Amadasun v. DataSearch, Inc., No. 5:2019cv01130 - Document 40 (W.D. Tex. 2020)

Court Description: ORDER GRANTING 39 Motion for Summary Judgment. Plaintiffs claims are DISMISSED WITH PREJUDICE. The Clerk is directed to enter Judgment pursuant to Rule 58 that Plaintiff shall take nothing and that Plaintiffs claims are DISMISSED WITH PREJUDICE. The Clerk shall CLOSE this case. Signed by Judge Xavier Rodriguez. (bc)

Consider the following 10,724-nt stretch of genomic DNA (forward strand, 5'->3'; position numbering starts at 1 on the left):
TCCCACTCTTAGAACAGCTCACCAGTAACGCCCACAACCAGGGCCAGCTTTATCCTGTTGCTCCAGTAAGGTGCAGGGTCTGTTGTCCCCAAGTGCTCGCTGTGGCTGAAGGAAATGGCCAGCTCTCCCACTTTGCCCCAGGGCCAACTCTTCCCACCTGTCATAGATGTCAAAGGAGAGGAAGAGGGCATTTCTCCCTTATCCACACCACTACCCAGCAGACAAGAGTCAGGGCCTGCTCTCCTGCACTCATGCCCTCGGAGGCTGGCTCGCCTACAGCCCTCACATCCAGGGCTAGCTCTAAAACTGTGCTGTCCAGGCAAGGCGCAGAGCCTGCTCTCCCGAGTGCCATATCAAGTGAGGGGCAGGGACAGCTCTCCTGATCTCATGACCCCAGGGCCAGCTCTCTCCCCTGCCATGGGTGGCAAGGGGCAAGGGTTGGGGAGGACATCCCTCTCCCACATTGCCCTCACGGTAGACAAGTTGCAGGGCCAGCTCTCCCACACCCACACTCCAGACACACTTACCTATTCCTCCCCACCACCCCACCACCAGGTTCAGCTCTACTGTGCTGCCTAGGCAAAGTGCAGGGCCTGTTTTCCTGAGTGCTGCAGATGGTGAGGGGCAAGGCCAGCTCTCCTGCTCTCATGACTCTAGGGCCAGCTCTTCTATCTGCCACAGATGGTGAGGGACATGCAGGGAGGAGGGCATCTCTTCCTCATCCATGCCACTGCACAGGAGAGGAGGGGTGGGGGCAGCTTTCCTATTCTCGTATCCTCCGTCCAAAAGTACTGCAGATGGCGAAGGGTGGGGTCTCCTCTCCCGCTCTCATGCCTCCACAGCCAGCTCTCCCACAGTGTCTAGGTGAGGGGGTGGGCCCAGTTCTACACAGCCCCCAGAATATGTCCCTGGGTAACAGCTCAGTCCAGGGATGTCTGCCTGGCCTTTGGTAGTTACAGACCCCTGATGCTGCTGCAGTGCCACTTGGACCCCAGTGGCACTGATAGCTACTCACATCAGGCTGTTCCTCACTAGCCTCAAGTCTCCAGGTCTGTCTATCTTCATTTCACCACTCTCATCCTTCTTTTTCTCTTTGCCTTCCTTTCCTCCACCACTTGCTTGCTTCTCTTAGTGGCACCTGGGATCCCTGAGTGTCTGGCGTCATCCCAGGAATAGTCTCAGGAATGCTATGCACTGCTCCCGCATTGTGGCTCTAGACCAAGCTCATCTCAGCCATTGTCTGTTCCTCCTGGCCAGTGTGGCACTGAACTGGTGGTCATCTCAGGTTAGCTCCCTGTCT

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Amadasun v. DataSearch, Inc. Doc. 40 UNITED STATES DISTRICT COURT WESTERN DISTRICT OF TEXAS SAN ANTONIO DIVISION OSAYOMORE AMADASUN, § § § § § § § Plaintiff, v. DATASEARCH, INC., Defendant. Civil Action No. SA-19-CV-01130-XR ORDER ON MOTION FOR SUMMARY JUDGMENT On this day, the Court considered Defendant’s Motion for Summary Judgment (ECF No. 39). Plaintiff has not filed a response, and the deadline for doing so has expired. After careful consideration, the Court grants the motion. Background Plaintiff Osayomore Amadasun filed this lawsuit pro se against Defendant DataSearch, Inc. Plaintiff’s First Amended Complaint is the live pleading.1 Therein, Plaintiff alleges that, at some point, Plaintiff’s consumer debt was transferred to DataSearch for collection. Plaintiff alleges that DataSearch mailed a letter around May 2017 and placed multiple calls through an automated telephone dialing system to Plaintiff’s private cell phone number after being told not to call the cell phone number and left a voice mail in which it did not state it was a debt collector. Plaintiff alleges that Defendant’s conduct violated the Federal Debt Collection Practices Act and the Texas Fair Debt Collection Practices Act. Plaintiff further alleges that DataSearch and its The Court previously denied Plaintiff’s motion for leave to file a Second Amended Complaint that would add DataSearch’s president Mary Lou San Marco and Vice President William D. San Marco. Amadasun v. DataSearch, No. SA-19-CV-1130-XR, 2020 WL 3579900 (W.D. Tex. Feb. 19, 2020). Though they may have qualified as debt collectors, contrary to the Court’s conclusion, the Court also held that Plaintiff failed to demonstrate good cause for the untimely motion as required by Rule 16 and failed to specify any conduct engaged in by the individuals or that they actually participated in the violations or controlled policies and practices, which were sufficient reasons to deny the motion. 1 1 Dockets.Justia.com agents are in possession of Plaintiff’s personal health information, which is in violation of the Health Insurance Portability and Accountability Act of 1996. In “Count One,” Plaintiff further alleges that DataSearch violated the FDCPA by failing to send a validation notice within five days of the initial communication, either written or oral, and continuing collection activities by phone and U.S. mail. Plaintiff alleges that Defendant’s communication contained a false impression of the character, amount, or legal status of the alleged debt, and Defendant used false, deceptive, or misleading representation or means in connection with the debt collection. Plaintiff further alleges that Defendant attempted to collect a debt “not authorized by any agreement with proof creating a debt,” that its communication “creates confusion about the Plaintiff unalienable/inalienable absolute Right,” that Defendant used unfair or unconscionable means to attempt to collect the alleged debt from Plaintiff, and Defendant’s communication threatens to communicate credit information that is known or should be known to be false, including the failure to communicate that the debt is disputed. Plaintiff does not list any other counts, but also seeks damages under the Texas Fair Debt Collection Practices Act, the Telephone Consumer Protection Act, the Privacy Act, and HIPAA. DataSearch moves for summary judgment on the FDCPA claims on the basis that it did not fail to validate the debt (Plaintiff did not request validation) and did not use false or misleading means to collect the debt nor harass Plaintiff. DataSearch also moves for summary judgment on Plaintiff’s remaining claims under the Texas Fair Debt Collection Practices Act and the Telephone Consumer Protection Act. DataSearch offers uncontradicted summary-judgment evidence that it is a third-party collection agency that collects consumer debts. ECF No. 38 Ex. 1 (San Marco Affidavit). The undisputed summary-judgment evidence further shows Plaintiff’s account 556618.2 was placed 2 with DataSearch for collection on January 17, 2017 by a DataSearch client for money owed by Plaintiff to the client. Id. On January 4, 2019, at 10:00 a.m., DataSearch placed a telephone call to the number it had listed for Plaintiff, and the collector spoke to someone who identified himself as Plaintiff. During the call, the collector provided Plaintiff with a mini-miranda, Plaintiff asked for the nature of the underlying debt and the identity of the original creditor, the collector correctly provided that information, and Plaintiff stated he was driving and would have to call back, and hung up the call. Id. According to Defendant’s undisputed summary-judgment evidence, that was the only telephone call in which Plaintiff spoke with DataSearch. Id. A second separate account, 2392248.1, was placed with DataSearch for collection on May 17, 2019 by a different client for money owed to the client. For both accounts, Defendant sent an identical collection letter to Plaintiff. Defendant DataSearch presents summary judgment evidence that it was authorized to collect the debts and that it sent only two dunning letters (one on January 17, 2017 and one on May 17, 2019) and only spoke with Plaintiff once, on a recorded phone call. DataSearch’s phone log reveals numerous phone calls to Plaintiff from 2017 through October 2019, but only the one phone call where Plaintiff answered and spoke with DataSearch. The log indicates that DataSearch left numerous recorded messages and some messages with another person. DataSearch asserts that it had consent to call Plaintiff at the number used, which was provided by the clients, and at no time did Plaintiff tell DataSearch to stop calling him or revoke his consent. Summary Judgment Standard The Court shall grant summary judgment if the movant shows that there is no genuine dispute as to any material fact and the movant is entitled to judgment as a matter of law. FED. R. CIV. P. 56. “A genuine issue of material fact exists when the evidence is such that a reasonable 3 jury could return a verdict for the non-moving party.” Austin v. Kroger Tex., L.P., 864 F.3d 326, 328 (5th Cir. 2017). All facts and reasonable inferences are construed in favor of the nonmovant, and the court should not weigh evidence or make credibility findings. Deville v. Marcantel, 567 F.3d 156, 163-64 (5th Cir. 2009). The party seeking summary judgment bears the initial responsibility of informing the district court of the basis for its motion. Celotex Corp. v. Catrett, 477 U.S. 317, 323 (1986). If the movant carries its initial burden, the burden shifts to the party opposing the motion to present competent summary judgment evidence showing the existence of a genuine fact dispute. See Matsushita Elec. Indus. Co., Ltd. v. Zenith Radio Corp., 475 U.S. 574, 586-87 (1986). The nonmoving party “must do more than simply show that there is some metaphysical doubt as to the material facts.” Id. at 586. The nonmovant must come forward with specific facts showing that there is a genuine issue for trial. Id. at 587. The Court will not grant a summary judgment by default where no response has been filed. Rather, the Court reviews the summary judgment record to determine whether summary judgment is warranted. Analysis A. Fair Debt Collection Practices Act Plaintiff’s Complaint alleges that Defendant violated the FDCPA by: continuing to make phone calls after being told not to call (Compl. ¶ 15, 20); leaving a voicemail that did not state it was from a debt collector (Compl. ¶ 21); failing to validate the debt (Compl. ¶ 24) and continuing collection activities after Plaintiff requested validation (Compl. ¶ 25); creating a false impression about the character, amount, or legal status of the debt (Compl. ¶ 26); using a false, deceptive, or misleading representation or means in connection with the debt collection (Compl. ¶ 27); collecting a debt without authorization or proof or attempting to collect any unauthorized 4 amount (Compl. ¶ 28); creating confusion about Plaintiff’s rights (Compl. ¶ 29); using an unfair or unconscionable method to collect a debt (Compl. ¶ 30); and threatening to communicate credit information that is known to be false, including the failure to communicate that the debt is disputed (Compl. ¶ 31). It is undisputed that Defendant DataSearch is a debt collector as defined by the FDCPA. Defendant offers the Affidavit of Bill San Marco, its Vice President, as evidence that DataSearch was authorized to collect the debt on behalf of its clients. Plaintiff has failed to create a material fact issue on the claim that DataSearch was attempting to collect any unauthorized amount (Compl. ¶ 28), and summary judgment is granted. DataSearch offers evidence that Plaintiff never told DataSearch not to call Plaintiff’s number, which was provided to DataSearch by the client. Plaintiff does not dispute DataSearch’s evidence or provide any evidence that consent to call was revoked. Thus, claims alleging that DataSearch continued calling Plaintiff after being told not to call (Compl. ¶¶ 15, 20) must fail, and summary judgment is granted. Plaintiff does not include § 1692g among the list of FDCPA provisions that Defendant allegedly violated, but the allegations in paragraphs 24 and 25 do invoke its provisions. Section 1692g(a) provides that, within five days after the initial communication with a consumer in connection with the collection of any debt, a debt collector shall, unless certain specified information is contained in the initial communication or the consumer has paid the debt, send the consumer a written notice containing the specified information, including a statement that, upon the consumer’s written request within the thirty-day period, the debt collector will provide the consumer with the name and address of the original creditor, if different from the current creditor. Section 1692g(b) provides that, if the consumer notifies the debt collector in writing 5 within the thirty-day period described in subsection (a) that the debt, or any portion thereof, is disputed, or that the consumer requests the name and address of the original creditor, the debt collector shall cease collection of the debt, or any disputed portion thereof, until the debt collector obtains verification of the debt or a copy of a judgment, or the name and address of the original creditor, and a copy of such verification or judgment, or name and address of the original creditor, is mailed to the consumer by the debt collector. Defendant sent two identical letters to Plaintiff, and they contained the required disclosures listed in § 1692g(a). Bill San Marco Aff. ¶ 7; Ex. 3 (May 20, 2019 letter). Defendant offers summary-judgment evidence that Plaintiff never disputed the debt or requested any validation of either of his two accounts. Plaintiff fails to create a material fact issue as to whether DataSearch failed to include the required disclosures and whether Plaintiff disputed the debt or requested validation, and thus the claims based on those allegations (Compl. ¶¶ 24, 25, 31) fail and summary judgment is granted. DataSearch further contends that Plaintiff fails to show that its actions were false or misleading in violation of § 1692e, which prohibits any false, deceptive, or misleading representation or means in connection with debt collection and provides a list of non-exclusive, specific conduct that violates the general prohibition. Plaintiff specifically invokes subsections 2, 5, 8, 10, and 11. Section 1692e(2) prohibits “[t]he false representation of (A) the character, amount, or legal status of any debt; or (B) any services rendered or compensation which may be lawfully received by any debt collector for the collection of a debt.” Section 1962e(5) prohibits the threat to take any action that cannot legally be taken or that is not intended to be taken. Section 1692e(8) prohibits “[c]ommunicating or threatening to communicate to any person credit information which is known or which should be known to be false, including the failure to 6 communicate that a disputed debt is disputed.” Section 1962e(10) prohibits “[t]he use of any false representation or deceptive means to collect or attempt to collect any debt or to obtain information concerning a consumer.” And § 1962e(11) prohibits “[t]he failure to disclose in the initial written communication with the consumer and, in addition, if the initial communication with the consumer is oral, in that initial oral communication, that the debt collector is attempting to collect a debt and that any information obtained will be used for that purpose, and the failure to disclose in subsequent communications that the communication is from a debt collector . . . .” Plaintiff’s Complaint contains no specific allegations about what representation was false or misleading, nor does Plaintiff demonstrate that anything in the letters or phone call caused Plaintiff confusion or threatened to communicate credit information known to be false. DataSearch contends that its letters were not false, misleading, or deceptive because they are accurate. Affidavit of Bill San Marco. DataSearch further contends that no false representations were made in the sole voice communication. Although Plaintiff alleges that DataSearch “left a voicemail message on my cellular phone voicemail in which it did not state that it was a debt collector, in violation of the FDCPA,” this claim fails for lack of proof. Plaintiff has submitted no evidence to support this allegation and thus fails to create a material fact issue. Summary judgment is granted on the § 1692e claims (Compl. ¶ 26, 27, 29, 31). DataSearch also contends that Plaintiff fails to support the allegation of unconscionability. Section 1692f prohibits unfair or unconscionable means to collect a debt and contains a non-exhaustive list of eight examples of prohibited “unfair or unconscionable” collection means. 15 U.S.C. §§ 1692f(1)-(8). Plaintiff has not provided evidence that Defendant attempted to collect any unauthorized amount, and fails to allege that DataSearch engaged in any other prohibited conduct listed in § 1692f. Plaintiff fails to come forward with evidence to create 7 a material fact issue that Defendant engaged in any unfair or unconscionable means to collect the debts and thus summary judgment is granted on those claims (Compl. ¶¶ 28, 30). See Thamathitikuhhun v. Bank of America, N.A., 2016 WL 7734556, at *10 (E.D. Tex. Aug. 8, 2016) (plaintiffs’ allegation failed to resemble any of the listed instances of misconduct set out in the statute). Plaintiff alleges that DataSearch violated § 1692d, which prohibits harassment or abuse. The Complaint fails to specify what conduct DataSearch engaged in that would constitute harassment or abuse, other than continuing to call Plaintiff’s phone, and does not cite to one of the subsections of § 1692d. § 1692d includes “[c]ausing a telephone to ring . . . repeatedly or continuously with intent to annoy, abuse, or harass any person at the called number.” 15 U.S.C. § 1692d(5). To meet his summary judgment burden, Plaintiff must produce some evidence from which the intent to annoy, abuse, or harass may be inferred. Although the summary-judgment record shows that DataSearch did place frequent calls to Plaintiff’s cellular phone, courts have noted that “[a] remarkable volume of telephone calls is permissible under FDCPA jurisprudence.” Karp v. Fin. Recovery Servs., Inc., No. A-12-CV-0985-LY, 2013 WL 6734110, at *7 (W.D. Tex. Dec. 18, 2013) (citing Zortman v. J.C. Christensen & Associates, Inc., 870 F.Supp.2d 694, 707 (D. Minn. 2012)), report and recommendation adopted by 2014 WL 12638504 (W.D. Tex. Jan. 7, 2014). The call log indicates that DataSearch began calling Plaintiff in late January 2017 and generally called every few days until October 21, 2019, shortly after this lawsuit was filed. The log shows only one call per day, and at reasonable hours. Thus, as stated by the court in another case, “This is not a case where a debt collector called multiple times a day or at odd hours. This is not a case where the debt collector immediately called back after an unanswered call or a 8 hangup. This is not even a case where a debt collector made daily calls.” Karp, 2013 WL 6734110, at *7. The Court finds that the undisputed summary-judgment evidence fails to show a violation of § 1692d(5) as a matter of law. Plaintiff also alleges a violation of § 1692c(a)(1), which prohibits, without prior consent of the consumer given directly to the debt collector or the express permission of a court of competent jurisdiction, communications with a consumer “at any unusual time or place or a time or place known or which should be known to be inconvenient to the consumer. In the absence of knowledge of circumstances to the contrary, a debt collector shall assume that the convenient time for communicating with a consumer is after 8 o’clock antemeridian and before 9 o’clock postmeridian, local time at the consumer’s location.” 15 U.S.C. § 1692c(a)(1). The call log does not show any calls outside those hours. Thus, Plaintiff fails to raise a material fact issue that DataSearch violated this section. Plaintiff has failed to raise a material fact issue on any of the FDCPA claims, and thus summary judgment is granted on all FDCPA claims. B. Texas Debt Collection Practice Act Though it is not set forth as a separate count in Plaintiff’s Complaint, Plaintiff asserts a claim under the Texas Debt Collection Practices Act, TEX. FIN. CODE. § 392.001 et seq. “The conduct prohibited under the TDCA is coextensive with that prohibited under the FDCPA, at least insofar as ‘[t]he same actions that are unlawful under the FDCPA are also unlawful under the TDCA.’” Kranz v. Midland Credit Mgmt., No. SA-18-CV-00169-XR, 2020 WL 4905806, at *6 (W.D. Tex. Aug. 20, 2020). Thus, Plaintiff’s TDCPA claim fails for the same reasons as the FDCPA claims. Plaintiff offers no summary-judgment evidence to raise a fact issue as to any of the TDCPA claims. 9 C. Telephone Consumer Protection Act (“TCPA”) Though not set forth as a separate count, Plaintiff’s Complaint asserts that DataSearch violated the TCPA, 47 U.S.C. § 227. The TCPA regulates the use of telephones to contact consumers and forbids the use of certain automated telephone equipment, including using “any automatic telephone dialing system or an artificial or prerecorded voice” to call a cellular telephone without “prior express consent” of the consumer. 47 U.S.C. § 227(b)(1)(A)(iii). DataSearch offers uncontroverted summary-judgment evidence that it had Plaintiff’s consent to call him on his cellular phone because it called the number provided by the original creditor, which was provided by Plaintiff. Cherkaoui v. Santander ConsumerUSA, Inc., 32 F. Supp. 3d 811, 814–15 (S.D. Tex. 2014) (“Plaintiff's provision of his cell phone number on the Credit Application constitutes his prior express consent to be contacted on that cell phone using an automated telephone dialing system.”). DataSearch asserts that Plaintiff never revoked his consent, and thus his claim fails as a matter of law. Plaintiff provides no controverting evidence to create a material fact issue. See id. (“Because Plaintiff provided his consent to be called on his cell phone using an automated telephone dialing system and never revoked that consent, Santander did not violate the Telephone Consumer Protection Act's (‘TCPA’) restriction on placing calls to Plaintiff's cell phone using an automatic telephone dialing system without his prior express consent.”). D. HIPAA and The Privacy Act of 1974, 5 U.S.C. § 552a The Court sua sponte dismisses these claims. Plaintiff’s allegation that Defendant is in possession of protected health information (Compl. ¶ 22) fails to state a claim under HIPAA. 10 Plaintiff’s Complaint cites the Privacy Act, but fails to allege any facts that would plausibly state a claim to relief. Conclusion Defendant DataSearch’s Motion for Summary Judgment (ECF No. 39) is GRANTED. Plaintiff’s claims are DISMISSED WITH PREJUDICE. The Clerk is directed to enter Judgment pursuant to Rule 58 that Plaintiff shall take nothing and that Plaintiff’s claims are DISMISSED WITH PREJUDICE. The Clerk shall CLOSE this case. It is so ORDERED. SIGNED October 6, 2020. XAVIER RODRIGUEZ UNITED STATES DISTRICT JUDGE 11